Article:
Pets allowed
Allowed with Restrictions
Elevation Gain
5,222.00 ft (1,591.67 m)
Trail type
89.00 mi (143.23 km)
Please respect the outdoors by practicing Leave No Trace. Learn more about how to apply the principles of Leave No Trace on your next outdoor adventure here.

After a refreshing stop at Ross Lake that hopefully offered a quick recovery from the long and beautiful stretch of trail through the Pasayten Wilderness, the Pacific Northwest Trail again returns to the mountains as it weaves its way through North Cascades National Park. As you would expect in a national park, this section of trail is well marked and easy to follow, including the section that follows around Baker Lake toward the resupply town of Concrete.

After leaving the banks of Ross Lake the trail follows Big Beaver Creek flanked by old-growth western redcedar and crystal clear waters. Three major passes punctuate the passage through North Cascades National Park. The first, Beaver Pass, is forested and only offers a brief glimpses of the surrounding glaciated peaks for which the North Cascades is best known. At Stillwell Campground the trail intersects with Little Beaver Creek and leads toward an impressive and imposing headwall at Whatcom Pass. This is one of the steepest of all of the mountain passes on the PNT, and the trail climbs some 2,000 feet in less than a mile. Atop Whatcom Pass the view gives way to the surrounding glaciers flanking Whatcom Peak, Red Face Mountain, and the more imposing Challenger Glacier on the north side of Mount Challenger, one of the park's taller peaks. The campsite at Whatcom Pass is especially picturesque, albeit somewhat exposed. From Whatcom Pass it's a 10-mile hike to Hannegan Pass and another 9 miles out on a trail and Forest Service road to leave the national park. From Hannegan Pass, Mount Shuksan and Mount Baker will be in and out of view for much of the next few days as the trail winds south between them on the way to Baker Lake.

As for all national parks, before traveling through North Cascades National Park, make sure you coordinate your visit ahead of time with the ranger station and get the appropriate permits for each campsite you will use for each night through the park. Although national park visitors are not permitted to book their campsites ahead of time, the park service makes an exception for PNT thru-hikers. Permits can be confirmed and pickup can be coordinated by phone at Ross Lake Resort, but the park service recommends making reservations a few days before you reach the area.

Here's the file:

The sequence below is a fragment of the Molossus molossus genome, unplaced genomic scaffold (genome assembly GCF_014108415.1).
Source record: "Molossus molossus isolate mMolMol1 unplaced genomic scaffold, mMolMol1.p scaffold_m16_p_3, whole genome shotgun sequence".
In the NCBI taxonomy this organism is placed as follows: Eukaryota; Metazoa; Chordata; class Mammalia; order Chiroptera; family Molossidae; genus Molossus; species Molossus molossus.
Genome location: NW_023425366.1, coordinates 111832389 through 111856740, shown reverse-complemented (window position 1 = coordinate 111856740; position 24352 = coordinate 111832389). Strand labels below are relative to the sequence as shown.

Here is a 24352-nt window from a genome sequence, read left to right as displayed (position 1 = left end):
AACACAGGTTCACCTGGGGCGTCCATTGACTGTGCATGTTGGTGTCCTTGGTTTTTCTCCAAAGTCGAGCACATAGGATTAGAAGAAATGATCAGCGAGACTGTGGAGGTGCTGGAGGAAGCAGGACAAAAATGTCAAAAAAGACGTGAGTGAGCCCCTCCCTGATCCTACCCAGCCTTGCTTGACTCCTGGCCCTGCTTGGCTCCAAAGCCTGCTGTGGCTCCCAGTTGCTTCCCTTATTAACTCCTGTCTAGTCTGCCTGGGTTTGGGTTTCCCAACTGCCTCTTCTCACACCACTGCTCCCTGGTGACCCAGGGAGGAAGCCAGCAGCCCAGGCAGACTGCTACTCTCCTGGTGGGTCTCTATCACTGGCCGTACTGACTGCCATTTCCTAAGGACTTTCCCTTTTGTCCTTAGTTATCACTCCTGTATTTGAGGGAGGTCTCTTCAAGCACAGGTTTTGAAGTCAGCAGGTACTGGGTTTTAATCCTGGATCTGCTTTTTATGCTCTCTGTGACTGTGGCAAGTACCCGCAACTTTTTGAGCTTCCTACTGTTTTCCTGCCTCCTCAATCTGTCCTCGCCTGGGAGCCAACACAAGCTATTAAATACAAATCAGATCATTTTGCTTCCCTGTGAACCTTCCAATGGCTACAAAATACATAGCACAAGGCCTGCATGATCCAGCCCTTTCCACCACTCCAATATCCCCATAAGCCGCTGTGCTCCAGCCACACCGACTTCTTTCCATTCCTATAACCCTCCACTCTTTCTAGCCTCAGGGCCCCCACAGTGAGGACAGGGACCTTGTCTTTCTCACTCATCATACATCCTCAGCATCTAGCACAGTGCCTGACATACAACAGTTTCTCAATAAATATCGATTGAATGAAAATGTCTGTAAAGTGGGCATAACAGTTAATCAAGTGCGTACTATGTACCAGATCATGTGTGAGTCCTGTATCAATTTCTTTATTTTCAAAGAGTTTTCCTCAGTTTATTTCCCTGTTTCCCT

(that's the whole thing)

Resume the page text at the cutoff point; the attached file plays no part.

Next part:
North Cascades National Park also has requirements for food storage that thru-hikers must follow when visiting the park. Black bears are a common enough sight in the park, and although there is currently a small population of resident grizzly bears in the North Cascades, the National Park Service is currently working on a study to reintroduce the species to the area in larger numbers. Ursacks, a lighter weight alternative to the hard-shell bear canister, are prized by ultra-light backpackers, but they are not approved for use in many areas and don't hold up to the tough claws and teeth of fishers and other smaller mammals.

Once outside the park where the Forest Service road meets Highway 542 at Silver Fir Campground the trail continues up the road for 9 miles past Mount Baker Ski Area and Artist Point, one of the PNT's most famous viewpoints, before picking up the Swift Creek Trail down to Baker Lake. At Silver Fir Campground many thru-hikers choose to hitchhike into the small town of Glacier. Chair 9 Woodstone Pizza & Bar is a nice stopping off point just outside of town, and the owner welcomes PNT hikers. There are many places to stay in town, and they can book up quickly on weekends. And there is a great bakery where hikers can load up on fresh baked goods before hitching back up the road to the trail.

The first main stretch of the PNT around Baker Lake follows a gravel Forest Service road, and at the lake's eastern end it returns to trail for a 15-mile hike around the lake. The lake is flanked by campgrounds with ample places to stay for the night. After reaching Baker Lake Dam and nearby Kulshan Campground the trail again becomes road, and for hikers wishing to resupply in the town of Concrete, it is a long road walk or hitchhike from here into town.

Concrete is a small town with a few good lodging options and eateries as well as a post office and large supermarket that will serve well for a resupply for the next part of the trip. From Concrete, hikers can find a ride back to Kulshan Campground and continue hiking through the Mount Baker Wilderness or pick up the alternate trail on the Forest Service road outside of town. Another route on the railway line that runs adjacent to Highway 20 to Sedro-Woolley is also frequently taken by thru-hikers.

For additional details, refer to the following PNT sections:

Logistics + Planning

Preferable season(s)




Parking Pass

Not Required


Amazing views. Old-growth forest. Alpine passes.


Long road walk/hitch to Concrete resupply.

Trailhead Elevation

1,611.00 ft (491.03 m)


Backcountry camping
Hot springs
Big vistas
Old-growth forest

Suitable for



Nearby Adventures

North Cascades National Park
North Cascades National Park
North Cascades National Park

Nearby Lodging + Camping

Ross Lake National Recreation Area, North Cascades National Park


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